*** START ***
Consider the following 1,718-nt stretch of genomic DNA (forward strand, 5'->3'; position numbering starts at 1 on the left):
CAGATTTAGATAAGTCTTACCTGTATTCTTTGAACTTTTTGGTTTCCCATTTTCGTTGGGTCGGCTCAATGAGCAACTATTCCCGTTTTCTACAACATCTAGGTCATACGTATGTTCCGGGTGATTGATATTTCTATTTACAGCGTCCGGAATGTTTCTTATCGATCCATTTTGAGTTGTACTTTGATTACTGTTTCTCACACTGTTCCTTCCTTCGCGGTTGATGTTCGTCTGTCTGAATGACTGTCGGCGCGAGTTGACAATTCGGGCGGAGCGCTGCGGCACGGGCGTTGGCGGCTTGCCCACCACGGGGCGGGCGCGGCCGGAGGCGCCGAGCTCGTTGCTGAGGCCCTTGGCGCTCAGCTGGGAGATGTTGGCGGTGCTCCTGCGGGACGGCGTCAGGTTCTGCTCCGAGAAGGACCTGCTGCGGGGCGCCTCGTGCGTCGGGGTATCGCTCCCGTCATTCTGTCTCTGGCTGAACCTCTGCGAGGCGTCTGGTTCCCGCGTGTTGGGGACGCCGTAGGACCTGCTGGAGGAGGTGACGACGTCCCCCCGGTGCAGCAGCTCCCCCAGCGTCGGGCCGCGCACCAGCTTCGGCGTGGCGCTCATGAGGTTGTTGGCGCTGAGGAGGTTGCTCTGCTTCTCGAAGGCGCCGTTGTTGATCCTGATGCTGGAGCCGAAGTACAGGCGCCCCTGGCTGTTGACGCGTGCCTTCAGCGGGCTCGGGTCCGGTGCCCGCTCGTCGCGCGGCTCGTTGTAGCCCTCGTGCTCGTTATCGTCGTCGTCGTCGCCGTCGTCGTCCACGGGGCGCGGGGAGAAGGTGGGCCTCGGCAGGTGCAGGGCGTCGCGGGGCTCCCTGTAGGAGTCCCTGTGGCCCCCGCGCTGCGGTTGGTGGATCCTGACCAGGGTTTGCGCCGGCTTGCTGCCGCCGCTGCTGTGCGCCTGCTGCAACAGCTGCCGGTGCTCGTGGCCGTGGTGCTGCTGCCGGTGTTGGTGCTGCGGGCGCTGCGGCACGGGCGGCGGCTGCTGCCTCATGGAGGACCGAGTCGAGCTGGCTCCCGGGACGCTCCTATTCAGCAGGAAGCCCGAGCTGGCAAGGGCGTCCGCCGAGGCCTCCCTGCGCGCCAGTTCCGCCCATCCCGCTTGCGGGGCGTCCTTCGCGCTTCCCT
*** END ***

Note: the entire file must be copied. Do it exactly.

Consider the following 1,718-nt stretch of genomic DNA (forward strand, 5'->3'; position numbering starts at 1 on the left):
CAGATTTAGATAAGTCTTACCTGTATTCTTTGAACTTTTTGGTTTCCCATTTTCGTTGGGTCGGCTCAATGAGCAACTATTCCCGTTTTCTACAACATCTAGGTCATACGTATGTTCCGGGTGATTGATATTTCTATTTACAGCGTCCGGAATGTTTCTTATCGATCCATTTTGAGTTGTACTTTGATTACTGTTTCTCACACTGTTCCTTCCTTCGCGGTTGATGTTCGTCTGTCTGAATGACTGTCGGCGCGAGTTGACAATTCGGGCGGAGCGCTGCGGCACGGGCGTTGGCGGCTTGCCCACCACGGGGCGGGCGCGGCCGGAGGCGCCGAGCTCGTTGCTGAGGCCCTTGGCGCTCAGCTGGGAGATGTTGGCGGTGCTCCTGCGGGACGGCGTCAGGTTCTGCTCCGAGAAGGACCTGCTGCGGGGCGCCTCGTGCGTCGGGGTATCGCTCCCGTCATTCTGTCTCTGGCTGAACCTCTGCGAGGCGTCTGGTTCCCGCGTGTTGGGGACGCCGTAGGACCTGCTGGAGGAGGTGACGACGTCCCCCCGGTGCAGCAGCTCCCCCAGCGTCGGGCCGCGCACCAGCTTCGGCGTGGCGCTCATGAGGTTGTTGGCGCTGAGGAGGTTGCTCTGCTTCTCGAAGGCGCCGTTGTTGATCCTGATGCTGGAGCCGAAGTACAGGCGCCCCTGGCTGTTGACGCGTGCCTTCAGCGGGCTCGGGTCCGGTGCCCGCTCGTCGCGCGGCTCGTTGTAGCCCTCGTGCTCGTTATCGTCGTCGTCGTCGCCGTCGTCGTCCACGGGGCGCGGGGAGAAGGTGGGCCTCGGCAGGTGCAGGGCGTCGCGGGGCTCCCTGTAGGAGTCCCTGTGGCCCCCGCGCTGCGGTTGGTGGATCCTGACCAGGGTTTGCGCCGGCTTGCTGCCGCCGCTGCTGTGCGCCTGCTGCAACAGCTGCCGGTGCTCGTGGCCGTGGTGCTGCTGCCGGTGTTGGTGCTGCGGGCGCTGCGGCACGGGCGGCGGCTGCTGCCTCATGGAGGACCGAGTCGAGCTGGCTCCCGGGACGCTCCTATTCAGCAGGAAGCCCGAGCTGGCAAGGGCGTCCGCCGAGGCCTCCCTGCGCGCCAGTTCCGCCCATCCCGCTTGCGGGGCGTCCTTCGCGCTTCCCT